We should all be responsible during this time, because the consumer will not forget when normalcy returns, and those businesses won’t survive.

We should be guided by the notion that the consumer is king; it may be a sellers’ market now, but in the long run, the consumer will rule.

The latest pronouncement by the government banning the multi-currency currency can encourage exports.

Dollarisation had put us in a mentality that the US dollar could be obtained locally. Yet obtaining the US$ locally just meant a company would have solved its own problems, but what about national problems?

So production has to be supported, starting with agriculture and then the whole value chain. It is sad that even when we had good rains, our agricultural output was low.

We have to return to exporting horticulture to the Netherlands and our good beef to the European market. We need creativity and innovation so that we don’t spend the little available foreign currency on importing things like toothpicks.

When there is production, money printing becomes a function of the underlying economic activities.

Zimbabwe is at the moment mostly a nation of speculation — just buying and selling — which does not achieve economic growth or development.

If A buys shares today on the stockmarket and makes a gain in three days, that is just A’s gain at the expense of someone else, but there is no contribution to the country’s gross domestic product.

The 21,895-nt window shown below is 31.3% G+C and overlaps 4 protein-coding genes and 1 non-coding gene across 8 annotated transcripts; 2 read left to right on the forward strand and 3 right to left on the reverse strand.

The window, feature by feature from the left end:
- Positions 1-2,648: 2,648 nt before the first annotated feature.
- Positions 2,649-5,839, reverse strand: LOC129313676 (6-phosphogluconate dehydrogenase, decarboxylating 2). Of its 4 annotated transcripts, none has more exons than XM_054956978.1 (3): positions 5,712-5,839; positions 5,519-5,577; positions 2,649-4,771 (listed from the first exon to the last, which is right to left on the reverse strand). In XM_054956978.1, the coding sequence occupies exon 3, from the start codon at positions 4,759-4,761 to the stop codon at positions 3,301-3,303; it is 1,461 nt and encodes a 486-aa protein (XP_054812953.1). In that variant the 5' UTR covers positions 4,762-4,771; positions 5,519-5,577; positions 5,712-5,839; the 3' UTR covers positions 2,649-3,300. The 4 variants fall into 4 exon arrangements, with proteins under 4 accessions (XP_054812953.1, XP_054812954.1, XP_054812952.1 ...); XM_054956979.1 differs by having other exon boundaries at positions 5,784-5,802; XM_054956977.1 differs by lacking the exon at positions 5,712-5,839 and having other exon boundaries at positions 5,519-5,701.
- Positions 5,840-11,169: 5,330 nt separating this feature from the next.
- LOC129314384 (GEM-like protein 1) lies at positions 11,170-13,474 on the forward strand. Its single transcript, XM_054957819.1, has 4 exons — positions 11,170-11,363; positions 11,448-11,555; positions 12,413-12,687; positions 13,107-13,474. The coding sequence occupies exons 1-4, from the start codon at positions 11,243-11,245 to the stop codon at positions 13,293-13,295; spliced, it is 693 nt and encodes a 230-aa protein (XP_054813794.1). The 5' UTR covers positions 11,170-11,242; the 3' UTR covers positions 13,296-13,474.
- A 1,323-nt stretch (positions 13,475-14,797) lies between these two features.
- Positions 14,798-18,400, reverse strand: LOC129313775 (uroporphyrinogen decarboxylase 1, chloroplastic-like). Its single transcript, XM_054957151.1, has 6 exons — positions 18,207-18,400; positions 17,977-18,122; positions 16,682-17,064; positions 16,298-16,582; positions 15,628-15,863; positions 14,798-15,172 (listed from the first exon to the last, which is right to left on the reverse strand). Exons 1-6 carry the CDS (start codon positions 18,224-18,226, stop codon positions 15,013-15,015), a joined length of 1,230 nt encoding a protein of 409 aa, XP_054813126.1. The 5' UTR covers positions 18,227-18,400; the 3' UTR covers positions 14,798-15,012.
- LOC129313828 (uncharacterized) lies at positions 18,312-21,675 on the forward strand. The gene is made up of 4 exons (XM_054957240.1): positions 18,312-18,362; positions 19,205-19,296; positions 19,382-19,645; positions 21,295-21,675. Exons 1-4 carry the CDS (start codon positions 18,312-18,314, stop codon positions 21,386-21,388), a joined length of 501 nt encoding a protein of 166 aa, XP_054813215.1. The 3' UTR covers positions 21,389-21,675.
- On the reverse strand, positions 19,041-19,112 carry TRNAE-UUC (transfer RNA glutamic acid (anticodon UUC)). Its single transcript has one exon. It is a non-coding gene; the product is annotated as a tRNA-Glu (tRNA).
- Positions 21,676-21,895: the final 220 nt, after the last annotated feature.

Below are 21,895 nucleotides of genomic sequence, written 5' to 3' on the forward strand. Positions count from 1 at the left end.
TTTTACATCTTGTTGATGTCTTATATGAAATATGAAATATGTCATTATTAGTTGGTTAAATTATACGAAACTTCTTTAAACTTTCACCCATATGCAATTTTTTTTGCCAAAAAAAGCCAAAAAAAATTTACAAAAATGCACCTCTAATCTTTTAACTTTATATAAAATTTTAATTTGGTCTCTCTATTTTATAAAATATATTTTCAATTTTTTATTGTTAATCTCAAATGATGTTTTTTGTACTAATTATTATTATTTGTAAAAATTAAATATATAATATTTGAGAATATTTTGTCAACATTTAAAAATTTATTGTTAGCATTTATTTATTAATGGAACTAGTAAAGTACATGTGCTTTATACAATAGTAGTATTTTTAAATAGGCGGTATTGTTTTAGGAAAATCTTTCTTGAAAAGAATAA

In these times of trouble, we should see real business leaders constantly innovating to produce for the export market.

We should also strive for efficient allocation of the foreign currency (forex).

Finance minister Mthuli Ncube correctly noted that Zimbabwe has no forex shortage, but it was being wired outside the formal system, changing hands on the parallel market.

So when banks have to allocate forex, we should see that done according to priorities.

A company importing raw materials for local production or medicines should be given priority over things like school fees, holidays, and other non-essentials, unless the applicant is generating forex.

We cannot continue to take credit lines and consume forex we have not yet earned. We will get into a debt trap and put a burden on the future generation.

Zimbabwe is not poor, but rich; we have so much which if used economically the nation would double its growth and improve quality of lives.

Crucially, let’s not continue to dwell in the past of the 2008 era, but work for the future. And let the mistakes of 2008 not be repeated.

We can all play a role in making Zimbabwe better. Former United States President John F Kennedy put it nicely and I quote: “We are not here to curse the darkness, but to light the candle that guides us through darkness to a safe and sane future.”

So let us not criticise for the sake of criticising, but let us all be active citizens who contribute positively. And we want the government to be a listening one, walking the talk.

 Kudakwashe Bhaera is a qualified chartered accountant. He writes in his personal capacity.